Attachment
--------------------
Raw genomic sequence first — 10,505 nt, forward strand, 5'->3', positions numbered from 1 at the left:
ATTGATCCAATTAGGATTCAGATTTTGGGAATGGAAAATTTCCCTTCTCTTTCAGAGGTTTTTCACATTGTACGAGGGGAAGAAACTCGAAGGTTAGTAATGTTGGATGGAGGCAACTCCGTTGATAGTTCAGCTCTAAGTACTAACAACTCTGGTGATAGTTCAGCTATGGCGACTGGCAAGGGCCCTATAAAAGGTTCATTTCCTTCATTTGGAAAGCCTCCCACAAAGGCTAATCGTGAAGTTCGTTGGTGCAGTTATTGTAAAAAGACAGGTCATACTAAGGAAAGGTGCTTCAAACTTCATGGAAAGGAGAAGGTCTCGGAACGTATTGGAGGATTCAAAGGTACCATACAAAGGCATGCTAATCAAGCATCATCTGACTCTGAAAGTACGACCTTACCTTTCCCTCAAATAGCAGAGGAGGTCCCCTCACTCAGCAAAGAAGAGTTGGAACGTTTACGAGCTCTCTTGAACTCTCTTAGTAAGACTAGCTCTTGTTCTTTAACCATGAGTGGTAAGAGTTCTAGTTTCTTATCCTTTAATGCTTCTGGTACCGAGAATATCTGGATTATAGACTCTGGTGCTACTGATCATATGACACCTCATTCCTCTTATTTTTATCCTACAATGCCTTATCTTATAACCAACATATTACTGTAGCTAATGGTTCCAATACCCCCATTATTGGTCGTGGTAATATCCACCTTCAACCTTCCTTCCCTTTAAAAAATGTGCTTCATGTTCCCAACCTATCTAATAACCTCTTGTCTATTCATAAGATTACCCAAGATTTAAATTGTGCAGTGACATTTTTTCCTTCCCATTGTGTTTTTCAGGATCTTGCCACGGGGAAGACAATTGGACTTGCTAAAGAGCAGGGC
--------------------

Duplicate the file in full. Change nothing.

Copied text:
Raw genomic sequence first — 10,505 nt, forward strand, 5'->3', positions numbered from 1 at the left:
ATTGATCCAATTAGGATTCAGATTTTGGGAATGGAAAATTTCCCTTCTCTTTCAGAGGTTTTTCACATTGTACGAGGGGAAGAAACTCGAAGGTTAGTAATGTTGGATGGAGGCAACTCCGTTGATAGTTCAGCTCTAAGTACTAACAACTCTGGTGATAGTTCAGCTATGGCGACTGGCAAGGGCCCTATAAAAGGTTCATTTCCTTCATTTGGAAAGCCTCCCACAAAGGCTAATCGTGAAGTTCGTTGGTGCAGTTATTGTAAAAAGACAGGTCATACTAAGGAAAGGTGCTTCAAACTTCATGGAAAGGAGAAGGTCTCGGAACGTATTGGAGGATTCAAAGGTACCATACAAAGGCATGCTAATCAAGCATCATCTGACTCTGAAAGTACGACCTTACCTTTCCCTCAAATAGCAGAGGAGGTCCCCTCACTCAGCAAAGAAGAGTTGGAACGTTTACGAGCTCTCTTGAACTCTCTTAGTAAGACTAGCTCTTGTTCTTTAACCATGAGTGGTAAGAGTTCTAGTTTCTTATCCTTTAATGCTTCTGGTACCGAGAATATCTGGATTATAGACTCTGGTGCTACTGATCATATGACACCTCATTCCTCTTATTTTTATCCTACAATGCCTTATCTTATAACCAACATATTACTGTAGCTAATGGTTCCAATACCCCCATTATTGGTCGTGGTAATATCCACCTTCAACCTTCCTTCCCTTTAAAAAATGTGCTTCATGTTCCCAACCTATCTAATAACCTCTTGTCTATTCATAAGATTACCCAAGATTTAAATTGTGCAGTGACATTTTTTCCTTCCCATTGTGTTTTTCAGGATCTTGCCACGGGGAAGACAATTGGACTTGCTAAAGAGCAGGGC